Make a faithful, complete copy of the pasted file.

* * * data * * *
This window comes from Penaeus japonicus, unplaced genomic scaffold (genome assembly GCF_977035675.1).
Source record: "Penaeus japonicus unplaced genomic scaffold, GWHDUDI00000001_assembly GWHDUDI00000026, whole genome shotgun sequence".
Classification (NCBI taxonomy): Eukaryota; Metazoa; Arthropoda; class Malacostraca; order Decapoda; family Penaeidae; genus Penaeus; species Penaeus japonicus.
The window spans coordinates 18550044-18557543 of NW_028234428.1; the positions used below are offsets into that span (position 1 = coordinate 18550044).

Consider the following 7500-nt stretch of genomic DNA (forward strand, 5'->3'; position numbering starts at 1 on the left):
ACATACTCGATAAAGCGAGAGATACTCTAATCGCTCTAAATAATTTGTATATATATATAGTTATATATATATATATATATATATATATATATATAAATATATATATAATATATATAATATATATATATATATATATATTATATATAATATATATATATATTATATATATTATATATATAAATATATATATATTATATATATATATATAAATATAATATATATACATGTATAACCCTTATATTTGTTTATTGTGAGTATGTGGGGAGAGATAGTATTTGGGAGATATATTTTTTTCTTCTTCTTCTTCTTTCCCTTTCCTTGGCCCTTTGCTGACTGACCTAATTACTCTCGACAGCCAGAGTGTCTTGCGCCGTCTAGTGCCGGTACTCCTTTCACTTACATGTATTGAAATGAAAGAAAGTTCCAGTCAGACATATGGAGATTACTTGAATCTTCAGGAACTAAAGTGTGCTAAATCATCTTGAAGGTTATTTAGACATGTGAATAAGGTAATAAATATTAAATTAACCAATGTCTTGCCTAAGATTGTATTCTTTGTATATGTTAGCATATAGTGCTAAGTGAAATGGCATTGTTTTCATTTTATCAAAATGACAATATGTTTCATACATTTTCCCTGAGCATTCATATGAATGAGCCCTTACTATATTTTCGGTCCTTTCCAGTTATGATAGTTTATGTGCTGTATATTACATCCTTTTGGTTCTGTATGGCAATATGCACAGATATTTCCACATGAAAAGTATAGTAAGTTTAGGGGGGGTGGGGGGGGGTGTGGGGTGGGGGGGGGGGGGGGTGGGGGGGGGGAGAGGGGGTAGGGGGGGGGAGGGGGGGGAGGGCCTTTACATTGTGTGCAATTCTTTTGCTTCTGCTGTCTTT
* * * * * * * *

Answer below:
This window comes from Penaeus japonicus, unplaced genomic scaffold (genome assembly GCF_977035675.1).
Source record: "Penaeus japonicus unplaced genomic scaffold, GWHDUDI00000001_assembly GWHDUDI00000026, whole genome shotgun sequence".
Classification (NCBI taxonomy): Eukaryota; Metazoa; Arthropoda; class Malacostraca; order Decapoda; family Penaeidae; genus Penaeus; species Penaeus japonicus.
The window spans coordinates 18550044-18557543 of NW_028234428.1; the positions used below are offsets into that span (position 1 = coordinate 18550044).

Consider the following 7500-nt stretch of genomic DNA (forward strand, 5'->3'; position numbering starts at 1 on the left):
ACATACTCGATAAAGCGAGAGATACTCTAATCGCTCTAAATAATTTGTATATATATATAGTTATATATATATATATATATATATATATATATATAAATATATATATAATATATATAATATATATATATATATATATATTATATATAATATATATATATATTATATATATTATATATATAAATATATATATATTATATATATATATATAAATATAATATATATACATGTATAACCCTTATATTTGTTTATTGTGAGTATGTGGGGAGAGATAGTATTTGGGAGATATATTTTTTTCTTCTTCTTCTTCTTTCCCTTTCCTTGGCCCTTTGCTGACTGACCTAATTACTCTCGACAGCCAGAGTGTCTTGCGCCGTCTAGTGCCGGTACTCCTTTCACTTACATGTATTGAAATGAAAGAAAGTTCCAGTCAGACATATGGAGATTACTTGAATCTTCAGGAACTAAAGTGTGCTAAATCATCTTGAAGGTTATTTAGACATGTGAATAAGGTAATAAATATTAAATTAACCAATGTCTTGCCTAAGATTGTATTCTTTGTATATGTTAGCATATAGTGCTAAGTGAAATGGCATTGTTTTCATTTTATCAAAATGACAATATGTTTCATACATTTTCCCTGAGCATTCATATGAATGAGCCCTTACTATATTTTCGGTCCTTTCCAGTTATGATAGTTTATGTGCTGTATATTACATCCTTTTGGTTCTGTATGGCAATATGCACAGATATTTCCACATGAAAAGTATAGTAAGTTTAGGGGGGGTGGGGGGGGGTGTGGGGTGGGGGGGGGGGGGGGTGGGGGGGGGGAGAGGGGGTAGGGGGGGGGAGGGGGGGGAGGGCCTTTACATTGTGTGCAATTCTTTTGCTTCTGCTGTCTTT